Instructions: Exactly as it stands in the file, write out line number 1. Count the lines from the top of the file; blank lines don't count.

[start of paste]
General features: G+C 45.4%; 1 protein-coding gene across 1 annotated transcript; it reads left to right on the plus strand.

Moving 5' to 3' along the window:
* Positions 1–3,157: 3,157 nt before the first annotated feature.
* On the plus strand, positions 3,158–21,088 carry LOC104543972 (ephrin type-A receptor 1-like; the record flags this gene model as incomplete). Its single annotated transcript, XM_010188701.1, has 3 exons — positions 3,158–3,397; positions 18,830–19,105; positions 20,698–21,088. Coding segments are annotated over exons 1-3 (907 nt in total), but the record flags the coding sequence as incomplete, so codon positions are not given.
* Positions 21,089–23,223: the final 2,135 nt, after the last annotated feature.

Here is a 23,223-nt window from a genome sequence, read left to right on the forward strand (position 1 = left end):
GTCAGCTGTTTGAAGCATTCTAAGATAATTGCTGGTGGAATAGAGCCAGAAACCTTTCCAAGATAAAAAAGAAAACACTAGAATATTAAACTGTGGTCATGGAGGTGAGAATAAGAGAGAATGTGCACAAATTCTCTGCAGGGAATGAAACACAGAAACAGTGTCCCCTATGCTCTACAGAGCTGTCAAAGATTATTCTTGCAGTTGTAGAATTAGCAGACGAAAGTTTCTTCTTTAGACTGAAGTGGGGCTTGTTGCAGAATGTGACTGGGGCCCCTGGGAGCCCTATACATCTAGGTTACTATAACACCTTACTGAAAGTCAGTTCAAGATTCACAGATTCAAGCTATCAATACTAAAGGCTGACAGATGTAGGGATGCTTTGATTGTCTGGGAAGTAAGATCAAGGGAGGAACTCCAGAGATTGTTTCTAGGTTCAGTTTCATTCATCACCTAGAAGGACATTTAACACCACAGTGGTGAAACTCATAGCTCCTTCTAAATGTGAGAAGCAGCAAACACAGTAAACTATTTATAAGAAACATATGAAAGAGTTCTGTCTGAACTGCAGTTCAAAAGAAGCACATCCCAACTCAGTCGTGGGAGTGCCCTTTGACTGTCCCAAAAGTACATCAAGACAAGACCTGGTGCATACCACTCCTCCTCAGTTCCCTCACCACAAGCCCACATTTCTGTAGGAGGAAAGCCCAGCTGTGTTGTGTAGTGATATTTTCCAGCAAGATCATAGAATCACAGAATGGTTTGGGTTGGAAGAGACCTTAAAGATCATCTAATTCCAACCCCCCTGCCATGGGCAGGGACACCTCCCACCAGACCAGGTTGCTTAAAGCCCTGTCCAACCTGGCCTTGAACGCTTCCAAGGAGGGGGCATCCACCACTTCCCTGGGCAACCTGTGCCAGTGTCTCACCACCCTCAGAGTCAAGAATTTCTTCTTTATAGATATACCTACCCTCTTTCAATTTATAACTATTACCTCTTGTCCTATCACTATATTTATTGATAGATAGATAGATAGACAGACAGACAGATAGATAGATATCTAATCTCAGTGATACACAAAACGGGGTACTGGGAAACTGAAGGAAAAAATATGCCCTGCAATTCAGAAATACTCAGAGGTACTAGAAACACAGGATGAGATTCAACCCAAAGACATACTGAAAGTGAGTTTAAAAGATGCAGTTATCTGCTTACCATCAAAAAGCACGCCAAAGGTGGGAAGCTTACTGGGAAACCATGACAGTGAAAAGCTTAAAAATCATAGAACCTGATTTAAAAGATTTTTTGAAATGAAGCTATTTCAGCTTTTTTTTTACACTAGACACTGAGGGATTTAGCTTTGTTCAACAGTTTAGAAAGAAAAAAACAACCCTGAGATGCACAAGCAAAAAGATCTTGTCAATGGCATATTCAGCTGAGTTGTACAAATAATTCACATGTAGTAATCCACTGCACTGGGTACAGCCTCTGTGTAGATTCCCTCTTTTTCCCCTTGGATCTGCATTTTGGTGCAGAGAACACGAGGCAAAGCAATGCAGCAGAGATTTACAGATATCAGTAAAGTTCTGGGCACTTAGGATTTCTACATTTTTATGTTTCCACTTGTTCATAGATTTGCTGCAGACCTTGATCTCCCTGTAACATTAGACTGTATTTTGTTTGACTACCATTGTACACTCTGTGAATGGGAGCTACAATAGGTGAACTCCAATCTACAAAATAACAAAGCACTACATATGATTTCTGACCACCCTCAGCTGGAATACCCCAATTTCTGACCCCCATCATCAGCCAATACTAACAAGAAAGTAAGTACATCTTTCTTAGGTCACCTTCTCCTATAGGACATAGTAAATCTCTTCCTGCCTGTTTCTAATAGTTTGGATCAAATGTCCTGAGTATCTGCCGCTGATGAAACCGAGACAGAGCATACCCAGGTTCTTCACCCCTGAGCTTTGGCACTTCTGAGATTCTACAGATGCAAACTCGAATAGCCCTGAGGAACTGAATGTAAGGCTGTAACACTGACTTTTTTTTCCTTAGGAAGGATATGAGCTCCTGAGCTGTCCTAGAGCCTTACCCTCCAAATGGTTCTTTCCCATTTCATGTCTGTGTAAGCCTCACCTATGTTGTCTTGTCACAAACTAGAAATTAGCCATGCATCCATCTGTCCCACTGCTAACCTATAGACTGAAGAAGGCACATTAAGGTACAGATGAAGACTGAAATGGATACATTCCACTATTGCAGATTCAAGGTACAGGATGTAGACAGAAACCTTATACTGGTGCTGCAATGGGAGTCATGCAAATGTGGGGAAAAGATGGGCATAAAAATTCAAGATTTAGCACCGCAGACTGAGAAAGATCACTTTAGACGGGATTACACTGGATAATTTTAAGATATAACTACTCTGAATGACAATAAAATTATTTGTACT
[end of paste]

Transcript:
General features: G+C 45.4%; 1 protein-coding gene across 1 annotated transcript; it reads left to right on the plus strand.